In search of new ways to help the families who experience vulnerability, this month of June we inaugurated the temporary shelter “José María Velaz”. This shelter will welcome families as they transition to other states of Brazil, supporting the efforts of “Operación Acogida” an initiative by the Brazilian army in its strategy to respond to the migratory crisis, called “Interiorization”. This initiative relocates migrants to other Brazilian states, better prepared to receive a high migratory flow. Additionally, Fe y Alegrías’ program supports these migrants by offering training workshops for entrepreneurs, accompanying and helping them for up to four months while their small businesses generate their first earnings. This program contributes to the integration and economic independence of those families who decide to settle in the city of Boa Vista.

Another line of action at Boa Vista is the project “Cuidando a la casa común” (“Taking care of the common home”). This program was developed as part of the Fe y Alegría International Federation initiative focused on integral ecology. At Fe y Algría Boa Vista, we accompany indigenous leaders– Warao, Eñepa, Kariña y Pemon with training, investigation, and activities that promote the recovery and preservation of their language and culture. These groups also are displaced migrants from Venezuela, who also face great challenges, as they work to adapt themselves to a different society and language, all the while trying to find a new place to live.

Brazil is large and diverse, Fe y Alegría is too. With a vocation of welcoming, protecting, and helping, the majority of our collaborators are bilingual, prepared for intercultural and interreligious work. This enables us to adapt to local realities and the specific needs of our beneficiaries. Being prepared to respond to challenging and constantly changing realities is key in our work. Our sense of commitment motivates us and prepares us to always be willing to welcome those who seek our services and think of creative ways to lessen the impact of forced migration on their lives.

The projects developed in Boa Vista are the result of combined work and collaboration; the team of staff members in the city, the team in our national headquarters in Sao Paulo, our national and international staff members, civil society organizations, religious organizations, other works of the company such as the Servicio Jesuita para Migrantes y Refugiados (SJMR) (Jesuit Service for Migrants and Refugees) and the university pastoral staff, in addition to volunteers that donate their time for this cause. Moreover, we are grateful to the countless Brazilians who have welcomed tens of thousands of migrants that have crossed the borders in the last 4 years in order to rebuild their lives and who, in gratitude, want to contribute to the development of this great nation.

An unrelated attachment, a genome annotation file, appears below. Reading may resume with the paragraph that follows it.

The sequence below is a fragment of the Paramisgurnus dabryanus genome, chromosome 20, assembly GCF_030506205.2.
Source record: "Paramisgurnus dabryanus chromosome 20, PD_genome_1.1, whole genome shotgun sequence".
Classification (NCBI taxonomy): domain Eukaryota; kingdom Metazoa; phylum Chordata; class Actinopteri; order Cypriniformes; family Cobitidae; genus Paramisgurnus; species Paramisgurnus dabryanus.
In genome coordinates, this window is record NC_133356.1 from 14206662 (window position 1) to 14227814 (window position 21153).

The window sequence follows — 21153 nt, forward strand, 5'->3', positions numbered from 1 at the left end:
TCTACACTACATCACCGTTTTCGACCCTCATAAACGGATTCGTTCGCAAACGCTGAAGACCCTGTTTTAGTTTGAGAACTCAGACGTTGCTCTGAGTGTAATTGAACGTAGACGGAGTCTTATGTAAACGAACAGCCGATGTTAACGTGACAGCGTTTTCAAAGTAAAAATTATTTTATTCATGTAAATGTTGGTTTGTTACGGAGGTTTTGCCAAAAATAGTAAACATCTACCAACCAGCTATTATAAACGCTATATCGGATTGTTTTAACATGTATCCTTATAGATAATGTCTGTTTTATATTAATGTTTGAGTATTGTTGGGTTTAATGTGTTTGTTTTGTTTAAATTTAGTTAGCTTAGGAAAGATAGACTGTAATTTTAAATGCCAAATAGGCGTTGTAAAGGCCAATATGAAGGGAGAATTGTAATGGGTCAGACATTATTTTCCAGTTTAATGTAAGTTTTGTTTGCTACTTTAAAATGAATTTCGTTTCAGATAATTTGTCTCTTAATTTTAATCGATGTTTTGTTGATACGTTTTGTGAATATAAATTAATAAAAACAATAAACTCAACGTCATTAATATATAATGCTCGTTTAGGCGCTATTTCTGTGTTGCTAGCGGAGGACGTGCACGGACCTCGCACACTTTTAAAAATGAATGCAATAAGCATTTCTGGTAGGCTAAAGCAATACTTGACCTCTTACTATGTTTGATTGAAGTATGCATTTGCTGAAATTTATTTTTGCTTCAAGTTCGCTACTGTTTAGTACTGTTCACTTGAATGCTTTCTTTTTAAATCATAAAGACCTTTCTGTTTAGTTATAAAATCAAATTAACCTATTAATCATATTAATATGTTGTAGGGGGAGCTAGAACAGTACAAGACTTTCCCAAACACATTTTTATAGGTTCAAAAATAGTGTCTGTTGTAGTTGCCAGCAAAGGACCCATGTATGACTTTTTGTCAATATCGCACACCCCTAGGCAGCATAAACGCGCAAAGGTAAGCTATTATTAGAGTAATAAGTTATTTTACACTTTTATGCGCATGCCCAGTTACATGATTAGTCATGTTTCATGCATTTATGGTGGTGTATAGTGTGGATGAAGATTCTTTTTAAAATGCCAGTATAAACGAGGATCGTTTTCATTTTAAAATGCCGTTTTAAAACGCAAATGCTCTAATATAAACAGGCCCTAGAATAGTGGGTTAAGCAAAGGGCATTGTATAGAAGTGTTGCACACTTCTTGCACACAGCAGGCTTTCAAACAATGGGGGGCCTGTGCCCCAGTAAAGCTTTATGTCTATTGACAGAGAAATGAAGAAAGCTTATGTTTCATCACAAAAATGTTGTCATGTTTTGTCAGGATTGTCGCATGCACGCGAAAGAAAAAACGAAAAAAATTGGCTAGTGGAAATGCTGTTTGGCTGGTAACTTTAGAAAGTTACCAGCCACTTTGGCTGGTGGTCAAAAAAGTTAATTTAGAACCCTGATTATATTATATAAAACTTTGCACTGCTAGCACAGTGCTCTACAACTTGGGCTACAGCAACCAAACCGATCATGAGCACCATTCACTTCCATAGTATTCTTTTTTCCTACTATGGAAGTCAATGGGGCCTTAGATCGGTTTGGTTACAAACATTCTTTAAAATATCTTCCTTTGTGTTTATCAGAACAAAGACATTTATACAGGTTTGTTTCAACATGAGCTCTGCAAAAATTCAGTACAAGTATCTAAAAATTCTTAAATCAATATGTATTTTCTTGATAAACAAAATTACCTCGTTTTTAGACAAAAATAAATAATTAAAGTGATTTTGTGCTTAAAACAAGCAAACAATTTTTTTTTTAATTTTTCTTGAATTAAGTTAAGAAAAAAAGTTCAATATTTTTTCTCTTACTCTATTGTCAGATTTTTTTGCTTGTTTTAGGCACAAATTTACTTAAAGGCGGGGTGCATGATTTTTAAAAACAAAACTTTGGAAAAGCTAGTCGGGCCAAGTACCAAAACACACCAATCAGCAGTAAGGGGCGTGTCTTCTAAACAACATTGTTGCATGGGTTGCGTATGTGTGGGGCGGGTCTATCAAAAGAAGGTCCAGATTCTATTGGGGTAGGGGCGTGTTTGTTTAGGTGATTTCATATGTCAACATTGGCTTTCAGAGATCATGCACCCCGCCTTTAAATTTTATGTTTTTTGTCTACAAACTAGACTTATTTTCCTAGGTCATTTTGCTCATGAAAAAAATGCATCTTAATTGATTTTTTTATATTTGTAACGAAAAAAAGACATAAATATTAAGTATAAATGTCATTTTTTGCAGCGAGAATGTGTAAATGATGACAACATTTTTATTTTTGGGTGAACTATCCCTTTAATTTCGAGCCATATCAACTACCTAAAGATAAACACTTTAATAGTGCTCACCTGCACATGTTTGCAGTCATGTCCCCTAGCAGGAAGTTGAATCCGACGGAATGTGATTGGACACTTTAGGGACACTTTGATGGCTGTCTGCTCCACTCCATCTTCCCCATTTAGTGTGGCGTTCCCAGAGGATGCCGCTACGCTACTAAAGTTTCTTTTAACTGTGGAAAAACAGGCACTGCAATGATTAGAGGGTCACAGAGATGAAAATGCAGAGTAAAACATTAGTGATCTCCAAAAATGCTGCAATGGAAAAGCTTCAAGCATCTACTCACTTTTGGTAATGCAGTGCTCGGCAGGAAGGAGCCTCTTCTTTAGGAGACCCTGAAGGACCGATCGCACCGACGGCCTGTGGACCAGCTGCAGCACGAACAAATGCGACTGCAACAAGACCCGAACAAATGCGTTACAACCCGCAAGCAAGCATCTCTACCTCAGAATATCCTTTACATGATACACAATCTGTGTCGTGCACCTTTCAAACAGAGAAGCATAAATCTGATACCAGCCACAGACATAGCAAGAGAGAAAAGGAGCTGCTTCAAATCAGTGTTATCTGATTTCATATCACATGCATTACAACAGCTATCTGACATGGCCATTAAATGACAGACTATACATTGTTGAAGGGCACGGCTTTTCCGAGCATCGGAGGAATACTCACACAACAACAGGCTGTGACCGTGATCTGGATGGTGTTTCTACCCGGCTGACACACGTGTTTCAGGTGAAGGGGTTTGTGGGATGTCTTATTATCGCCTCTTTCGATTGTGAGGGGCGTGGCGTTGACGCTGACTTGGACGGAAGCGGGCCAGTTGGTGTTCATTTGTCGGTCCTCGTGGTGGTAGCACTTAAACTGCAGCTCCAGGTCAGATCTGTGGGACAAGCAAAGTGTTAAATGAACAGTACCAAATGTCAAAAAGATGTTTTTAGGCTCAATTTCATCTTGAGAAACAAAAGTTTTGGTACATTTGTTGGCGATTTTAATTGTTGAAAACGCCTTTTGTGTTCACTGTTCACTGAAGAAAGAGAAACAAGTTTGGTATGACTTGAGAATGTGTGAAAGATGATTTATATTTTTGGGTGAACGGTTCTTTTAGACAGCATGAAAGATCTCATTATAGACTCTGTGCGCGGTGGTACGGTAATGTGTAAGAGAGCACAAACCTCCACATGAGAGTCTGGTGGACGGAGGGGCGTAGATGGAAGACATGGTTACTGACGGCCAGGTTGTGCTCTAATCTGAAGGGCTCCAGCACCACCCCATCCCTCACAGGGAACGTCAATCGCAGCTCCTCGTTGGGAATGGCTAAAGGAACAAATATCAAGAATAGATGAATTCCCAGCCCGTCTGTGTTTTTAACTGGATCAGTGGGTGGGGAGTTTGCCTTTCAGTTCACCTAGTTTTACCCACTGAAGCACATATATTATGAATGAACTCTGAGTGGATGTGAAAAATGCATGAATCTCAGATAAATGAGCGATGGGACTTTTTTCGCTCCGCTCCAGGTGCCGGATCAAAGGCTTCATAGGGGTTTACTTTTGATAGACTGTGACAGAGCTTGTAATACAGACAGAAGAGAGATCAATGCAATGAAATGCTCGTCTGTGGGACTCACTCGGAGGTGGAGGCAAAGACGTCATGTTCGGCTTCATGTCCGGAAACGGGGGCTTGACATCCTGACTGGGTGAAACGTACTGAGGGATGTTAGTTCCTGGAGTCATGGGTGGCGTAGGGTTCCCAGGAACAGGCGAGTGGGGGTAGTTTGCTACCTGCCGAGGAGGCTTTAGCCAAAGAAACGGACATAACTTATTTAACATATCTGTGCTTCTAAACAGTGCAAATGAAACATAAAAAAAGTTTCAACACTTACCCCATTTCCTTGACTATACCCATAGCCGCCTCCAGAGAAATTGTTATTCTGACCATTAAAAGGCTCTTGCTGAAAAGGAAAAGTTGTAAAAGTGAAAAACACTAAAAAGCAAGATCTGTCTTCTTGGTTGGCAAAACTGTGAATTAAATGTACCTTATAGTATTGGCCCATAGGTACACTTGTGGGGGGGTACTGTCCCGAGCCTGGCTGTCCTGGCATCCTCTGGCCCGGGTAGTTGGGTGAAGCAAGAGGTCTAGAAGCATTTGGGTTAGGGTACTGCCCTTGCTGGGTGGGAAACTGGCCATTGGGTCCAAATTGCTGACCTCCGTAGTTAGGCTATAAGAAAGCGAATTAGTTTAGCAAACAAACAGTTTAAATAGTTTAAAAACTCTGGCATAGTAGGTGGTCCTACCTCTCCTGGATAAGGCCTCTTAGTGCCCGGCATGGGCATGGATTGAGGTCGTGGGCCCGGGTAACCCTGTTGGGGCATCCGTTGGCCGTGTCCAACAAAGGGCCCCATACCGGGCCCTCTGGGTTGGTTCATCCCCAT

I am also an immigrant. 4 Years ago, I arrived in Brazil, just like the others with a suitcase, intending to move a whole life to a different country. Today I understand that we are all migrants in this life, just passing through. As such, we are called to be empathetic with those who for different reasons are forced to abandon their country leaving behind family, a home, dreams, and roots. The migratory experience is painful, sometimes it includes poverty, loneliness, insecurity, and xenophobia, among others. This experience, however, can also be an extraordinary opportunity to extend our horizons, learn about the inherent richness of cultural diversity, in order to reconstruct our lives. Experience allows us to help those who come after us. Only God knows what will come from here. Echoing the words of the singer and philosopher Facundo Cabral, who after visiting over 100 countries was asked, “What is the best place in the world? ” He responded: “This one because the Lord brought me here”, today we can say the same. God brought us here, God blesses this place and the people that welcome us.

In Venezuela, Life Cannot Longer Wait

About 6 million Venezuelans have left their country during the first two decades of the 21st century, the vast majority have been forced to flee, especially since 2016. This exodus is massive, precarious and multi-causal. Despite COVID-19, the migratory flow dynamics have regained their driving force. The vast majority of Venezuelans who walk, or have settled outside of Venezuela, do so in neighboring countries and in Latin American territory. The Venezuelan diaspora competes with that of Syria to top the world ranking of people in need of international protection. Meanwhile, the situation in Venezuela continues to deteriorate in terms of incompatibility of dignified life opportunities. If the question is to live, shouldn’t the international community offer a humanitarian response, with full access to rights and guaranteeing due protection? On World Refugee Day, we must remember that the Venezuelan exodus is an exodus of people seeking refuge.